Smoke Ring For My Halo was my favourite album of 2011, and though, in retrospect it’s now eclipsed by M83’s Hurry Up, We’re Dreaming and Slave Ambient by former bandmates the excellently named The War on Drugs, it remains an album I return to from time to time with real relish. What I like most about Kurt Vile is that he truly lives and breathes music. You can tell that the first thing he does after he rolls out of bed is strum and pick his guitar, and before he falls into bed, presumably in a catatonic haze, he plays one last tune. This is not mere posturing, being a musician is not a lifestyle choice for Vile, it is his life. “Making music is easy, watch me!”, he boasts on ‘Was All Talk’, as if in direct answer to my thought process.

The only problem with this is that creativity is something unconscious for someone like Vile. He would never “do a Radiohead” and consciously voyage out in a bold new direction, because as he says, “Making music is easy”, and doing so would be just too much effort, or, perhaps, too unnatural. This means that Wakin On A Pretty Daze is an iterative move rather than a seismic shift. We are in very familiar territory. That said, 9 minute opener and title track, ‘Wakin On A Pretty Daze’ and track 2, ‘KV Crimes’, are both lighter and breezier than anything on Smoke Ring For My Halo. The extended solo on the former is as euphoric as it is self-indulgent and downright entertaining – you really don’t want it to end – but the summery, Tom Petty-esque tones belie a far more somber, anxious and melancholy Vile. On the upbeat ‘Was All Talk’ he sounds positively paranoid: “Now I’m being stalked by guys walking”. He’s actually boasting about his success, but it comes off far bleaker than that – one can’t help but think that Kurt should put grass on the back burner for a while. Later, on ‘Goldtone’, he sings, “Sometimes when I get in my zone, you’d think I was stoned, but I never, as they say, touch the stuff”. Song writing might be natural for vile, and he may play and even look like a stoner, but appearances are deceptive. He clearly works hard at his craft, and it’s a solid reminder that one should never stereotype.

‘Girl Called Alex’ is the album’s pivotal moment:

“In the dawn’s early light I recall a girl called Alex. She and Mark were happily wed…I think about them all the time…I want to live all the time in my fantasy infinity. There I’ll never be abandoned. There I’ll never have have a handle on everything that’s ever happened to them and me”.

Vile remains vague on the details, but the sense of loneliness and  isolation in his rock ‘n’ roll lifestyle, and the jealousy he feels towards Alex and Mark for how easily they found love and settled down is palpable. His honesty in expressing such sentiments is admirable. The purity of love expressed in ‘Baby’s Arms’ from Smoke Ring For My Halo suddenly seems so distant. He immediately contradicts this on ‘Never Run Away’, as the title-track suggests, and you can’t help but visualise a wry smile on his face as he laughs at the listener. Vile, like most people, is a mess of contradictions.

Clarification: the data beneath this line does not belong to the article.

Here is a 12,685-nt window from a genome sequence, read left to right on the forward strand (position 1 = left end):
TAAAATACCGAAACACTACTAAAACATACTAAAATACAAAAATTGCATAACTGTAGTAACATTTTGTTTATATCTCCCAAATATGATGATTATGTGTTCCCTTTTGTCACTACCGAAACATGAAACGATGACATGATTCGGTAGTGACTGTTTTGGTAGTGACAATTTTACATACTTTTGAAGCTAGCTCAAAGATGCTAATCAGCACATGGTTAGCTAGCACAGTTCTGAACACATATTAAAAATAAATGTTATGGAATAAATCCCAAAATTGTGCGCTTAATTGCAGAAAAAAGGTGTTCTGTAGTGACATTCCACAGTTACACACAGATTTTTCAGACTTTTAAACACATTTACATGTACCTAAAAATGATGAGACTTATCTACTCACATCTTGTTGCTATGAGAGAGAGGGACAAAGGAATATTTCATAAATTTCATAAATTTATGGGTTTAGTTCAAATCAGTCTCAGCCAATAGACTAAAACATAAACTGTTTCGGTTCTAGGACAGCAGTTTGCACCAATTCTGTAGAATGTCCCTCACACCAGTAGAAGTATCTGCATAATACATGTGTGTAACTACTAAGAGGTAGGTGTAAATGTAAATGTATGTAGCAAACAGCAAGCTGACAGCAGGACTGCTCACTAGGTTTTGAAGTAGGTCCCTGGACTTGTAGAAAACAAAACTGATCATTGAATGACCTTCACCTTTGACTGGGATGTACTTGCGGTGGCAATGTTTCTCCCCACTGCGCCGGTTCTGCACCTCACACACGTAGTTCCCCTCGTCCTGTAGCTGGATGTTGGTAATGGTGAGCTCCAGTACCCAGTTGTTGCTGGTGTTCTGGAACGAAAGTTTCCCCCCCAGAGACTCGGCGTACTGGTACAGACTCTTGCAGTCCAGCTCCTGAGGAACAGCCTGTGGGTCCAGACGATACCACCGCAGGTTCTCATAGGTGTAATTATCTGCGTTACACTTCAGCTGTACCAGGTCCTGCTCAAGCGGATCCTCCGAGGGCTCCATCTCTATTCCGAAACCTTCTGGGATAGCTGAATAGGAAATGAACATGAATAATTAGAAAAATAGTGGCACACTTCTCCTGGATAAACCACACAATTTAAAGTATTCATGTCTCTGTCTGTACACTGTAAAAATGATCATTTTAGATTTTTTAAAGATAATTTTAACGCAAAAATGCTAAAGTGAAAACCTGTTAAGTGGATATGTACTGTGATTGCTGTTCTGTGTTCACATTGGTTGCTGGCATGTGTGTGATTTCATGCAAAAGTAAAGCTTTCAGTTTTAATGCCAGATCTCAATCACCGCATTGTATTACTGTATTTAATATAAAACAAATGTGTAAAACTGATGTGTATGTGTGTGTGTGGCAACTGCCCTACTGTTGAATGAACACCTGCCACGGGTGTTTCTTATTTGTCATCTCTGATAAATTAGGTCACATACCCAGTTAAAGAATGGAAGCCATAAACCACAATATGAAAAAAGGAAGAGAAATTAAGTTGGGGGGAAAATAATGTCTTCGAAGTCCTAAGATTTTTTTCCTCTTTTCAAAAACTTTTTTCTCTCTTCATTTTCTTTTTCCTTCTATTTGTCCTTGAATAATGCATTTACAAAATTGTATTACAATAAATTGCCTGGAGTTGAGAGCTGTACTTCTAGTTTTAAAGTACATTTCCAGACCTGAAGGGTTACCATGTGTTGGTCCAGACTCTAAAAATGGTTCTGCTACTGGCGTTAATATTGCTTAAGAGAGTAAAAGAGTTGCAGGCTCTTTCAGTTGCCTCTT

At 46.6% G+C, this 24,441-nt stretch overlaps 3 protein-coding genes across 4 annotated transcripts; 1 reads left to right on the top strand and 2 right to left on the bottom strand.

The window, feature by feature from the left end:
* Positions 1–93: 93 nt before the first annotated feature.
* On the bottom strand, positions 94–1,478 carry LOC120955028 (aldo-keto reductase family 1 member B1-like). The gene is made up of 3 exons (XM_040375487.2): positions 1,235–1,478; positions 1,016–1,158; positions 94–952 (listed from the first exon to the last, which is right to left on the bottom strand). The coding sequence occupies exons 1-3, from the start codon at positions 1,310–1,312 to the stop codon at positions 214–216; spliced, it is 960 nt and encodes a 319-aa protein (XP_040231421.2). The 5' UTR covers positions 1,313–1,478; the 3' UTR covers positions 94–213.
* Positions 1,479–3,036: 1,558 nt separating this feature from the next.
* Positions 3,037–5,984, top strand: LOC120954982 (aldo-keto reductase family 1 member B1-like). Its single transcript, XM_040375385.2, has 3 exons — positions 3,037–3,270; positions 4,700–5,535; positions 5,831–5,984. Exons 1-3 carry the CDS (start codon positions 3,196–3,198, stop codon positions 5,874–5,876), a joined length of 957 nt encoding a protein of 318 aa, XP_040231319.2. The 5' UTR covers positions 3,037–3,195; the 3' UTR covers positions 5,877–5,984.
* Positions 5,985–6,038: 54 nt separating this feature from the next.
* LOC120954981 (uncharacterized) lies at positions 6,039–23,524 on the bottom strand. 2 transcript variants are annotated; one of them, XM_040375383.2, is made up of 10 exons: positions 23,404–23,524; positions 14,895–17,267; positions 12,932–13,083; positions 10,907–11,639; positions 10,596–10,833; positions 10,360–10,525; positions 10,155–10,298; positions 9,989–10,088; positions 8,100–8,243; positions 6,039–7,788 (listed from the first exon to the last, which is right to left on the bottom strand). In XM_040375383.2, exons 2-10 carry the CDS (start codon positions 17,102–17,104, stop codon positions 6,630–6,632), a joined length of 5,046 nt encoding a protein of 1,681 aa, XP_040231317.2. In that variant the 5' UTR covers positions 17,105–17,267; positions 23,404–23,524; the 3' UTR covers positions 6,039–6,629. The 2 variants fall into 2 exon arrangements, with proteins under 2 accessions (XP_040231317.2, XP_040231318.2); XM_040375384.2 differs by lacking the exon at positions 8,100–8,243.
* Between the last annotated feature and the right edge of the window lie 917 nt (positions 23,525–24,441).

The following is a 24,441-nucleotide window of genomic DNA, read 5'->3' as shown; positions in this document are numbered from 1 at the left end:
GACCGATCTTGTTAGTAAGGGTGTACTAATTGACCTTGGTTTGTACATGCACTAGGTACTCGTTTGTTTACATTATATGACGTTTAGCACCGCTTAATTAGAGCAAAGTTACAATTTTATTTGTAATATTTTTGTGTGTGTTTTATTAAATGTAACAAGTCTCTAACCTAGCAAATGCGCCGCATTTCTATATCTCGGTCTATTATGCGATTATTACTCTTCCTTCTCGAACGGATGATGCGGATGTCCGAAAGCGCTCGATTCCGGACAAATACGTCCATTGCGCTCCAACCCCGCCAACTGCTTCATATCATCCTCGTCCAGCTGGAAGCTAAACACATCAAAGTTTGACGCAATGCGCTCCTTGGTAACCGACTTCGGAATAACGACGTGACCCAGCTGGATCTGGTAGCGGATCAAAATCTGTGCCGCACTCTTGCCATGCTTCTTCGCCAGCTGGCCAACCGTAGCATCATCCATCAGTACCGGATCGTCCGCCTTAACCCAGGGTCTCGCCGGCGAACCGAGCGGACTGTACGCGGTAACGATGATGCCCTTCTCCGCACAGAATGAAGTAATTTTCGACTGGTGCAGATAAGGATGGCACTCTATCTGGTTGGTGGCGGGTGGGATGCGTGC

‘Pure Pain’ is pure joy from a listener’s perspective as it veers from its wonderfully hooky main motif to the dreamy, immersive break. Waking On A Pretty Day, like its predecessor, noticeably lacks choruses of any kind. On the one hand it makes the whole experience less exhilarating  but more immersive. This album is like one long early morning sunrise come down. It’s beautiful, hazy and melancholic in equally large measures.

“I will promise not to smoke too much”, and many other things on he states on ‘Too Hard’. It reminds me of how I used to talk about cutting down drinking and would then go on a bigger bender than ever before.

‘Shame Chamber’ is kind of disappointing until Vile starts whooping – suddenly full of life it’s oddly at odds with everything that’s come before, and then ‘Snowflakes and Dancing’ is every bit as joyful and euphoric as the title suggests. Closer, ‘Goldtone’, is reminiscent of Harvest Moon era Neil Young.

The problem with Wakin On A Dream is not that it lacks quality, it has that in spades, but that it’s too similar to its predecessor. It’s no better or worse than Smoke Ring For My Halo, but it is less novel and that is something vaguely detrimental. It will be definitely detrimental if he does not diversify on his next album, but then I doubt very much if that bothers him. The man is a musician of the highest calibre. Self-obsessed, supremely annoyingly talented, honest and naturally creative, he is every bit a bona fide star, and Wakin On A Pretty Daze will still be better than 98-99% of everything else released this year.

Release Date 08/04/2013 (Matador)

Chris Gilliver

I started out writing for the Manchester Evening News as a freelance journalist back in 2008. The idea that I would be given free access to music and gigs seemed somehow miraculous to me, and I proceeded to take full advantage of the situation. When the M.E.N. decided to constrict its coverage to only the very biggest bands, Simon Poole approached me with a plan to make sure that all the very talented musicians of this world that pass through and/or live in Manchester would not go unnoticed. As the New Releases editor here at Silent Radio Towers, it remains my proud duty to cast a critical eye over the music and reviews that come my way in a manner that is both supportive and fair. Above all, I strive to write as entertainingly possible. Favourite musicians include the Pixies, Bruce Springsteen, Bob Dylan, The Beatles, Mercury Rev, Os Mutantes, The Knife, Beach House etc etc. I'm a firm believer that all genres (except nu-metal) contain music of great quality...